‘Love Actually’ Deleted Scenes Would Have Made Movie More Ridiculous, Heartbreaking

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Love Actually is one of those movies that we culturally tend to revisit every year, and generally decide that it’s pretty ridiculous and cheesy and maybe not actually as great of a movie as we remember, but ultimately, most people love it anyway, and that’s okay. And every year we do this, and every year we rewatch it with the same conclusions. Over the weekend, I ended up joining some friends in this ritual, and watching the deleted scenes for the first time, even though this is a movie that’s been around for nearly a decade (#RememberThe00s). And director Richard Curtis, in his commentary, is right—they would have not only made the movie too long by another hour (and it’s already a bit too long), but they would have completely changed the movie. In most cases, they veer more towards tacky ridiculousness, but in some cases, Curtis lost some genuine, tender and even super depressing moments that would have evened the whole thing out. 

Much of the extracted material comes from the plotline involving Liam Neeson’s character and his son, played by Thomas Brodie-Sangster (who is all grown up now and gonna be on Game of Thrones next season, thanks IMDb!). There’s a ridiculous 15-minute extension of the scene where little Sam is locked in his room and won’t come out, and Liam Neeson takes the time to look up Claudia Schiffer naked as a means of coping with his recent loss. There’s a struggle with some popups, and Sam giving his dad advice on how to improve his Google skills, and it’s all a little weird. Even weirder is the character trait Curtis attempted to shoehorn  for young Sam, who was originally going to be obliquely referred to as a world-class gymnast throughout the film and have it revealed in the airport chase scene at the end. This sounds like something a writer adds on to make a character "quirky," like Natalie Portman’s alligator figure-skating costume in Garden State. This was better left out of the thing.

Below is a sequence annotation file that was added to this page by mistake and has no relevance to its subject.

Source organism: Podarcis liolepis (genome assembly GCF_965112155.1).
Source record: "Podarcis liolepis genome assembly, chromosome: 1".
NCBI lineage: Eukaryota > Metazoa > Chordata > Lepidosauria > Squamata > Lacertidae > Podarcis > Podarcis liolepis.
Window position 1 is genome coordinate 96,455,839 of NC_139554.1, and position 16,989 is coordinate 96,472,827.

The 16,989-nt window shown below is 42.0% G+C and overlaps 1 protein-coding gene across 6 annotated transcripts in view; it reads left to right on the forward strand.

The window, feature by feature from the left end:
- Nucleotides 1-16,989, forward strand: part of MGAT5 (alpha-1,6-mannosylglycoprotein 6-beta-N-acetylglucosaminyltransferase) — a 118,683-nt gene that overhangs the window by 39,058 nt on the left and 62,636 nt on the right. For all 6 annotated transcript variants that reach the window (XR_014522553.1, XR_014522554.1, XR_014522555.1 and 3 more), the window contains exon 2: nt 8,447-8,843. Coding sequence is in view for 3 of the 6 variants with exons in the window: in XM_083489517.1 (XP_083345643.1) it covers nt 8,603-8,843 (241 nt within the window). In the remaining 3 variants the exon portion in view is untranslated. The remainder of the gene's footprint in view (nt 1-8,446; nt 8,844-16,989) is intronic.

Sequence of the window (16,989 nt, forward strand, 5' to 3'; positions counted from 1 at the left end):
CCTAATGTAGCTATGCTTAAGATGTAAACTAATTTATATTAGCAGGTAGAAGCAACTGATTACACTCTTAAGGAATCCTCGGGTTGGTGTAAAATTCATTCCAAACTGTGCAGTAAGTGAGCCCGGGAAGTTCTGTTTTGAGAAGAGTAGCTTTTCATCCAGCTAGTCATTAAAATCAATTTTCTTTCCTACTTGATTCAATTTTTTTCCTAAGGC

Curtis did have to remove one of the briefer relationship subplots because he had to lose the scene that transitions into it, which is a shame for a few reasons, one of which is that it’s the only same-sex partnership in a movie that tries to show so many interpretations of love. This one’s a two-parter, and it suffers from a bit of mood whiplash: Karen (Emma Thompson) is called into school by the headmistress because her young son (the one who complains about his role in the Christmas concert), wrote an essay about how his Christmas wish is that "he could see people’s farts." It’s cute, it’s kind of dumb, it didn’t add enough, but it brought the brief look into the headmistress’ home life down with it. In Curtis’ attempt to show the ways in which we enter people’s narratives without even realizing, and what everyone we meet hides at home, and all that heavy-handed stuff, we see an exchange between the headmistress and her partner, who is dying of cancer. The scene is wrenching, but the conversation is about normal stuff, like the school day and making sausages for dinner, and at a time when most on-screen gay and lesbian couples were still preening sidekicks, it was nice to see a sweet and realistic (although amped up with the melodrama of cancer) relationship in the same movie as the Londoner who goes to Milwaukee and meets Denise Richards.

Apparently, in an effort to show that "love actually is all around," Curtis and the team shot some scenes in Kenya that were never actually used. The idea was to skew the typically "Western" portrayal of Africa, although Curtis kind of reinforces it by displaying the whole "joy in poverty" thing usually seen in the Facebook albums of your well-meaning friends who went on mission trips or whatever there. See, they’re poor, and their crops are dying, but it’s okay, because they have each other, and that’s all you need. Except when you live in an agrarian society and… anyway, the scene is cute and all, but it doesn’t present Kenya (or the unfortunate blanket, continent-as-one-country sort of perception of Africa) particularly differently and would have only really worked if Curtis had then gone all over the world to find other stereotypical, It’s A Small World-ish love stories to complement it. But then the movie would have been, like, three hours and…